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Save the date: July 20th is the target date for NASA's upcoming launch of its Perseverance Rover to Mars. This will mark the first time a NASA spacecraft heads to the Red Planet to collect samples and return them back to Earth for observation.
The Rover's astrobiology mission will be looking for past signs of microscopic life on Mars, explore the Jezero Crater landing site's geology, and show how certain technologies will be able to help prepare for future robotic and human exploration.
SEE ALSO: NASA'S NEW MARS ROVER PERSEVERANCE HAS ADVANCED 20/20 VISION
First sample collection from Mars
"Fifty-one years ago today, NASA was deep into final preparations for the first Moon landing," said NASA administrator Jim Bridenstine. "Today we stand at the threshold of another monumental moment in exploration: sample collection at Mars."
NASA's Mars 2020 mission, which has been in the making since December 2012, will launch at the most optimal time between July 20, and August 11, when the relative positions between Earth and Mars are the best. These launch opportunities only come every 26 months, so if this Summer's launch can't go as planned, it'll have to wait until September 2022 to try again.
The Mars Perseverance Rover is the heaviest payload to date that NASA will be sending to the Red Planet. As a moving touch, the team working on Perseverance has decided to show its gratitude to health care workers during these trying times by attaching a plate onto the rover's chassis. It depicts Earth, supported by the medical community — represented by the medical symbol of the serpent intertwined around a rod.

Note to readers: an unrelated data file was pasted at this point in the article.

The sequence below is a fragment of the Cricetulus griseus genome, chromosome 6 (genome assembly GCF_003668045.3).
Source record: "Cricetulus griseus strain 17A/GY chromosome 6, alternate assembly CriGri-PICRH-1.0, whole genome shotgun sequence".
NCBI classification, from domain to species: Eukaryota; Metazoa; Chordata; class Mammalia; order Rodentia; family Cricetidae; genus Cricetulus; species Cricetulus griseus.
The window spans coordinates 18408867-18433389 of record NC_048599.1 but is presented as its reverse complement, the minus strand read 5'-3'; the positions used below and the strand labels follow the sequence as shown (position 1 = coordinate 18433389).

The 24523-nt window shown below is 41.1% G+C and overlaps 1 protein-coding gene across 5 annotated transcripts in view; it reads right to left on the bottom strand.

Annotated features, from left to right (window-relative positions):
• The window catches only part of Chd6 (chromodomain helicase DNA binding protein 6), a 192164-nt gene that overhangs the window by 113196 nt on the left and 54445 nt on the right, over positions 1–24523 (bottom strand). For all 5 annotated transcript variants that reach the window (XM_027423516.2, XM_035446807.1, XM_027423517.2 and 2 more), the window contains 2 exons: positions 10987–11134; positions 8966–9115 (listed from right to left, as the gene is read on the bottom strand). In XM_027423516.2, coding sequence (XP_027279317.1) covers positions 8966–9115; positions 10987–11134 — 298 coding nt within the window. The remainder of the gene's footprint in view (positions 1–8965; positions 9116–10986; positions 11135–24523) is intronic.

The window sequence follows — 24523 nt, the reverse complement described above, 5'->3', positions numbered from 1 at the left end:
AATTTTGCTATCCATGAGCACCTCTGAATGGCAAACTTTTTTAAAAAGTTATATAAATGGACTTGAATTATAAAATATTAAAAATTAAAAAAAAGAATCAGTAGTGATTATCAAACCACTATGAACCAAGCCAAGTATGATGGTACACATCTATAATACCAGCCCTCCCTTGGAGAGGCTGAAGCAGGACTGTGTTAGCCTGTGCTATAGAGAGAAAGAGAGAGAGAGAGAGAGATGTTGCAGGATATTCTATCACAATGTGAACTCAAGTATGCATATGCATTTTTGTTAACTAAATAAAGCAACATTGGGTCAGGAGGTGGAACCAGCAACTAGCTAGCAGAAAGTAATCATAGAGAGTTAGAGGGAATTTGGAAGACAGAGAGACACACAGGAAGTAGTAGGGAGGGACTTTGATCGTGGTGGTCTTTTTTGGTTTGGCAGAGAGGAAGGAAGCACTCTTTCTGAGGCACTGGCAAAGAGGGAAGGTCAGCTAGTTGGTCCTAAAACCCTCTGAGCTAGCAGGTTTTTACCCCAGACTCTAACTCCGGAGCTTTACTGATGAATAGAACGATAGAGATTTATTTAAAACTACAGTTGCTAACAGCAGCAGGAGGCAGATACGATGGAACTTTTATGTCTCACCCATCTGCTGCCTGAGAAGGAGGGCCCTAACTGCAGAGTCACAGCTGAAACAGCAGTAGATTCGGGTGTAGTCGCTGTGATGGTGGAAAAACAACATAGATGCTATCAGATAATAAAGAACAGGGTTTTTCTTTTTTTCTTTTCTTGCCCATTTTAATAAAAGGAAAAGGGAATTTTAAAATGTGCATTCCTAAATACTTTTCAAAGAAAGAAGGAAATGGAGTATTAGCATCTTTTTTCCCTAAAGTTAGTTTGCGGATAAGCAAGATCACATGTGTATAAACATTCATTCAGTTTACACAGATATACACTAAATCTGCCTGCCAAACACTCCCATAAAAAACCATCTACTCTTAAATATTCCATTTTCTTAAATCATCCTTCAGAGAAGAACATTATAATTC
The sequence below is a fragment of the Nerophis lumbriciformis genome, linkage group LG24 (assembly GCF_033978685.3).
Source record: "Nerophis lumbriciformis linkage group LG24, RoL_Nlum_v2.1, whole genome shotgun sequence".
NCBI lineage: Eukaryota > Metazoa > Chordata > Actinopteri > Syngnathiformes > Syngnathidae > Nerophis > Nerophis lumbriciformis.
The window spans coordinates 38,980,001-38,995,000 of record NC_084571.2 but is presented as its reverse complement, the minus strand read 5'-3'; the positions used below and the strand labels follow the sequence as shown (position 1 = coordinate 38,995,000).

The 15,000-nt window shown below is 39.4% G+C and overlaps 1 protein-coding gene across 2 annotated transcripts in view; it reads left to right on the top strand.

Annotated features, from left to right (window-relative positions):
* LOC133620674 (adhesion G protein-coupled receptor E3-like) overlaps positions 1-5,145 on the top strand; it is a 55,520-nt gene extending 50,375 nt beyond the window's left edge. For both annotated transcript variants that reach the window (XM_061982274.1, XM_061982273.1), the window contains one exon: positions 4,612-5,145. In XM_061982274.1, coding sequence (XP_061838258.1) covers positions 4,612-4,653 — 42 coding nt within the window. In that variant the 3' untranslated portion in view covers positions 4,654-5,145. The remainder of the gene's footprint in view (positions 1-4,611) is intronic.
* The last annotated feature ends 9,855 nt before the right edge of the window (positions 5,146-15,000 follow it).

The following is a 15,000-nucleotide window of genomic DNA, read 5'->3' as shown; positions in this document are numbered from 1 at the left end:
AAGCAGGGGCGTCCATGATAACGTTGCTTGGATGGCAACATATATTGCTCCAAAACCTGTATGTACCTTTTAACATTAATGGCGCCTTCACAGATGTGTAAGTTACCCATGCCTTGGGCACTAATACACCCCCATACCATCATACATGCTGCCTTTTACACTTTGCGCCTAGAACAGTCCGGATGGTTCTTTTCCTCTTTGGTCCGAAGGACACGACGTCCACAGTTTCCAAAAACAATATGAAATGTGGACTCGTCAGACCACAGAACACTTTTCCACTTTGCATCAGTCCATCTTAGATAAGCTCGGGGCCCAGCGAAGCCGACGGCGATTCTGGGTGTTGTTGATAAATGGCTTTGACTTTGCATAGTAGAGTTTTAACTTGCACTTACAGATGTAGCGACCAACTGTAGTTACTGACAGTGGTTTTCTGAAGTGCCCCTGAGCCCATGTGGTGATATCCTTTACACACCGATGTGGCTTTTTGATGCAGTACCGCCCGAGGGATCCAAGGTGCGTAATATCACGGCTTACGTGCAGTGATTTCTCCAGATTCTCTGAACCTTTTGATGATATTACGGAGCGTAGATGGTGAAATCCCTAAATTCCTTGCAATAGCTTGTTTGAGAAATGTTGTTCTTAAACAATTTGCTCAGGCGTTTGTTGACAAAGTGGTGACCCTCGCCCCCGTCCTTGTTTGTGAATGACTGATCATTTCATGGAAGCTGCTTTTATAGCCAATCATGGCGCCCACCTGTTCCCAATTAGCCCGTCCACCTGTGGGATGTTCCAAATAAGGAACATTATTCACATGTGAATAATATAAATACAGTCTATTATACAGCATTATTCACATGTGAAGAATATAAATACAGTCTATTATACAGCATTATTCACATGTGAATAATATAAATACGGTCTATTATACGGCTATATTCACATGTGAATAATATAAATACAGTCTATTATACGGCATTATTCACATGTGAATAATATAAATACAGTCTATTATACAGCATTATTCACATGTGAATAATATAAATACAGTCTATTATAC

"We wanted to demonstrate our appreciation for those who have put their personal well-being on the line for the good of others," said Matt Wallace, Perseverance deputy project manager at JPL.
The launch site is at the Kennedy Space Center in Florida, and the NASA team is excited: "The mission has one launch, 314 million miles of interplanetary space and seven minutes of terror to get safely onto the surface of Mars," explained Lori Glaze, director of NASA's Planetary Science Division.
"When we see the landscape at Jezero Crater for the first time and we truly begin to realize the scientific bounty before us, the fun really begins."
Perseverance's mission will be to look for signs of ancient microbial life on Mars, while it also looks at its climate and geology. The main point is to set up the path for future human exploration of Mars. This will also mark the first planetary mission that will collect and cache Martian rock core and dust samples.
Regardless of which date the Perseverance Rover lifts off this Summer, it will be landing on Mars on February 18, 2021.